• kavan Sunday, 14 July 2019, 10:18 am

    Moscon’s bike of two halves cannot be a good advert for Pinarello.

    • The Inner Ring Sunday, 14 July 2019, 10:23 am

      All carbon frames can break like that, it’s a literal price to pay for such light frames. Break a Pinarello like that on a weekend ride though must bring a tear to the eye, it’s a €6,000 frameset

  • Ecky Thump Sunday, 14 July 2019, 10:31 am

    Something has to go wrong with the peloton for a breakaway like de Gendt’s to succeed?
    Bora, in particular, and Sunweb put in so much work to bring the four escapers back to 3”.
    It was at this point that Trek stepped in (I think) and, quite quickly, the gap lengthened back out beyond 5”.
    Both teams must be feeling sore in more ways than one after yesterday, they rather got too heavily leaned on by the rest.
    You wonder if there is a natural poetic justice at play; Trek soft pedalling lost them the leadership and Ineos could have reeled in anyone anytime but perhaps they were waiting for some late takings and got brought down en masse before their move.
    Anyway, the peloton got it badly wrong yesterday and the two Frenchmen were able to pick its pockets. But de Gendt deserved his reward, awesome ride and finish.

    • Martijn Haar Sunday, 14 July 2019, 11:03 am

      In the post race interview Steven Kruijswijk was very critical of Trek-Segafredo in general and Bauke Mollema in particular. His not unreasonable argument was that Mollema couldn’t have give all in chasing Alaphillippe and Pinot to defend Ciccone’s yellow or he wouldn’t have finished with the first group.

      • RQS Sunday, 14 July 2019, 11:52 pm

        I heard that Ritchie Porte wasn’t even bothering to ride for Ciccone (or at least did not seem to be doing turns at the front).
        It’s a bit sad they didn’t ride for the jersey, but pragmatically speaking they don’t have the squad to control a race like that so why waste matches? It has to be said that they seem either fractured, or a team without cohesion. No one seems to believe or care in anyone else.
        Talk of the moto seems a little wide of the mark as it was staggeringly close when things kicked off. There were times when the camera tracked them from the front on the decent, but the rest of the teams seem largely lacking anyone to provide a concerted effort to close the move down

    • jc Sunday, 14 July 2019, 12:55 pm

      Who needed to chase? Trek? They did but did not have the team. Bora? Peter Sagan looked to be struggling. Sunweb? They did but again there is a lack of strength. GC teams? What for, they would have preferred a quiet day. Thibaut Pinot did very well taking advantage of the situation. Understandable that Ineos were short at the end (there were 7 of them until the crash) but where were Movistar? Astana and EF Education had already expended a lot of energy trying to set up a win, not sure that was sensible especially for Astana, maybe that implies Astana are not completely convinced over Jacob Fulgsang’s chances?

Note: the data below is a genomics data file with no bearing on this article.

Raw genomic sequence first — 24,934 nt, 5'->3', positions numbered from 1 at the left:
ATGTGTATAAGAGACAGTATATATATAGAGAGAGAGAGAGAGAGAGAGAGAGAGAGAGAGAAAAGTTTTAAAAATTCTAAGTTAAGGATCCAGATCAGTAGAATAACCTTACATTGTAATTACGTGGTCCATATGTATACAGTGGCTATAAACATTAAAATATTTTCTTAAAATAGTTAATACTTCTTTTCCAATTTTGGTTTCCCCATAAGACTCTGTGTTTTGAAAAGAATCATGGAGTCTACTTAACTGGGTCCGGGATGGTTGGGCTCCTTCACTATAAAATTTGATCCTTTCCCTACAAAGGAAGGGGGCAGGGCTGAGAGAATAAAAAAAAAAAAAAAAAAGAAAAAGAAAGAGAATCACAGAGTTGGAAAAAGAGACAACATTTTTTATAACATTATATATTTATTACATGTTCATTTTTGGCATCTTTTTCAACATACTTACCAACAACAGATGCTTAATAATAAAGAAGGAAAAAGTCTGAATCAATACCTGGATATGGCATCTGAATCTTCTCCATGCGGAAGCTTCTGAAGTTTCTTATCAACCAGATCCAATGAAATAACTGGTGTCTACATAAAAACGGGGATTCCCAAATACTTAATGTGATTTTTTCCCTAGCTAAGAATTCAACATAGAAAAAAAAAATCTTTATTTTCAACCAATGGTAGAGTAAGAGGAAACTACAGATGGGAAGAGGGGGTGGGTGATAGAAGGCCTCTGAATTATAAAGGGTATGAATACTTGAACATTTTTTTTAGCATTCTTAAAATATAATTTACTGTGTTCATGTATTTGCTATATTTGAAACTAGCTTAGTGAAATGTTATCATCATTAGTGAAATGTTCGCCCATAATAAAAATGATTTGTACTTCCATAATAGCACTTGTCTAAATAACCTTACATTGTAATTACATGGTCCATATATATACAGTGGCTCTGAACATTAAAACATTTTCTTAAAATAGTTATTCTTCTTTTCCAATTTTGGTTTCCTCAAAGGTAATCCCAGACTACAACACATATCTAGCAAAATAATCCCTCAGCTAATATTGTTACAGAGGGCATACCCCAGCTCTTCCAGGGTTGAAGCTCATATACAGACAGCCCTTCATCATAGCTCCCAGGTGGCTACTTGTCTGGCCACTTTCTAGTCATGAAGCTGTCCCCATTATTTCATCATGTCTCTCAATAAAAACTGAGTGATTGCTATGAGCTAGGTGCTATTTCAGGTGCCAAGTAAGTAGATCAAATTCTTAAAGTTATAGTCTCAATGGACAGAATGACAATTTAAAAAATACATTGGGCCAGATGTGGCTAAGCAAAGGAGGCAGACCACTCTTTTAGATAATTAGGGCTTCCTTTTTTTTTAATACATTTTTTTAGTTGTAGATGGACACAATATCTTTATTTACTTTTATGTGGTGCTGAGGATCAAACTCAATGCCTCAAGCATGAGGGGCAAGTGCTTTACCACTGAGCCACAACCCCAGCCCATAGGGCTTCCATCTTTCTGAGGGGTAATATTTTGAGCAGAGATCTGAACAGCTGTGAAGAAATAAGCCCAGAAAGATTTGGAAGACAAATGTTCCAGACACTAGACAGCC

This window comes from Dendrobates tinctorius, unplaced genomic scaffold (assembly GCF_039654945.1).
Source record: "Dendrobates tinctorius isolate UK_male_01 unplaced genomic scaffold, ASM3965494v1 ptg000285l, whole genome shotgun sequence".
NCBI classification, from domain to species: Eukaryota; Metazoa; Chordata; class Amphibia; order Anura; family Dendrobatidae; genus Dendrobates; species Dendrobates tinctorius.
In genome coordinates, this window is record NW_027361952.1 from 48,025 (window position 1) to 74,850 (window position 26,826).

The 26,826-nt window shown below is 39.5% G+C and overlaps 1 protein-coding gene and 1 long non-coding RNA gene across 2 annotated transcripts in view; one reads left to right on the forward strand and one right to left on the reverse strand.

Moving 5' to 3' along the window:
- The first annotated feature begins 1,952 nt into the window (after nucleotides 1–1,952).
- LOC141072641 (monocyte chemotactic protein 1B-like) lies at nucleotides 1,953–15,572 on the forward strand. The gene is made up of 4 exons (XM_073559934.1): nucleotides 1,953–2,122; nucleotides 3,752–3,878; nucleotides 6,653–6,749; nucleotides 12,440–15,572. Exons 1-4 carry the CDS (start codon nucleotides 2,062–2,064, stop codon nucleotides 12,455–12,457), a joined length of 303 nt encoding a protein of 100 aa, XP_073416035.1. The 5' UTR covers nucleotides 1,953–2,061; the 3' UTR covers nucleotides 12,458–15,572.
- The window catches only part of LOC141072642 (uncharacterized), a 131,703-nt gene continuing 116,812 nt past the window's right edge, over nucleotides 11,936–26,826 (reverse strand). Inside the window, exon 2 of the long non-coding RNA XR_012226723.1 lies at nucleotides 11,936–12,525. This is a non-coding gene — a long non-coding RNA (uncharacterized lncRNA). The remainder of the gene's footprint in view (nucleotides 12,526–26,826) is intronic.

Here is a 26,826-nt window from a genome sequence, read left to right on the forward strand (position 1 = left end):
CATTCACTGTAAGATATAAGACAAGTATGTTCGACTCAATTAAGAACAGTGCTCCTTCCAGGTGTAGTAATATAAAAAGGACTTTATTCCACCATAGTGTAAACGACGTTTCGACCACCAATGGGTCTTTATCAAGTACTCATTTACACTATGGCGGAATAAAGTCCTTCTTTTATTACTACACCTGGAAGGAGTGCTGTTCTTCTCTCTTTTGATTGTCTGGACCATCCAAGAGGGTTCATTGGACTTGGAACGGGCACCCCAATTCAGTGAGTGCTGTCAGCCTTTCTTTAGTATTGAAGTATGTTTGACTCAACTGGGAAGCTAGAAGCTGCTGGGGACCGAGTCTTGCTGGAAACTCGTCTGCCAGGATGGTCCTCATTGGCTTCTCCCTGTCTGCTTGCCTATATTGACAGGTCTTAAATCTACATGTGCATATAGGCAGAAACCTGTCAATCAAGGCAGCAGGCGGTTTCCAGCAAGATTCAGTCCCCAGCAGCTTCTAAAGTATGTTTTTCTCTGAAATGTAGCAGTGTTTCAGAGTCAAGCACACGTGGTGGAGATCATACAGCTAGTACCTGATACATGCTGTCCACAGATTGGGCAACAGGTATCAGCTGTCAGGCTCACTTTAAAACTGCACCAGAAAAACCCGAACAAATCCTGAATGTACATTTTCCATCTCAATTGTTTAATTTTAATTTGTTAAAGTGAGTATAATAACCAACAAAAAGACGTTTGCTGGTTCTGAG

• jc Sunday, 14 July 2019, 1:03 pm

        Michelton Scott missing too

        • Ecky Thump Sunday, 14 July 2019, 6:07 pm

          A lot of GC teams were / got interested in the hill bonus but did very little beforehand.

  • md Sunday, 14 July 2019, 10:32 am

    An exciting edition so far. A dynamic parcours. Decent weather. A different leadership at Ineos. A stronger Astana squad. And Alaphilippe and Pinot. Feels like a potential classic edition – 3 wearers of the Maillot Jaune so far (4 changes), could it be 6 or 7 by the end?

    Luxuriant is a beautiful adjective to describe that ride. Thanks for that.

  • Irungo txuletak Sunday, 14 July 2019, 11:57 am

    I think it will be tough to beat Ineos, but Pinot looks good this year. It is also good to see him in the attack so early in the tour, and so well placed already in the GC.

  • Armchair Cyclist Sunday, 14 July 2019, 12:37 pm

    The bookies over the last few stages have consistently had Wout van Aert quite high (or low in terms of odds) – wonder if we may see him let off the leash at anytime soon?

  • Tovarishch Sunday, 14 July 2019, 12:54 pm

    Bit disappointed to see no chain rings for EBH.

  • Ferdi Sunday, 14 July 2019, 1:21 pm

    It’s the number of podium contestants in yellow that counts. Who cares if someone who will lose minutes in the Alps/Pyrenees has worn yellow in the first week? 1987 was great, largely because al final top-4 riders all wore yellow, and all 4 with a lead significant enough to dream realistically of making it to Paris. The greatness was that all 4 had days of weakness measured in minutes. So that yellow changed shoulders in the last 10 stages. When it matters.

  • DaveRides Sunday, 14 July 2019, 1:36 pm

    Stage 9: crunch time for Richie Porte.

  • Iwan Sunday, 14 July 2019, 1:46 pm

    My picks for today : Nibali, Barguil, Cosnefroy, Naesen

  • Motormouth Sunday, 14 July 2019, 4:20 pm

    “Potato hunting”?

    Great stage yesterday, the race so far has some good energy. Doesn’t feel stale.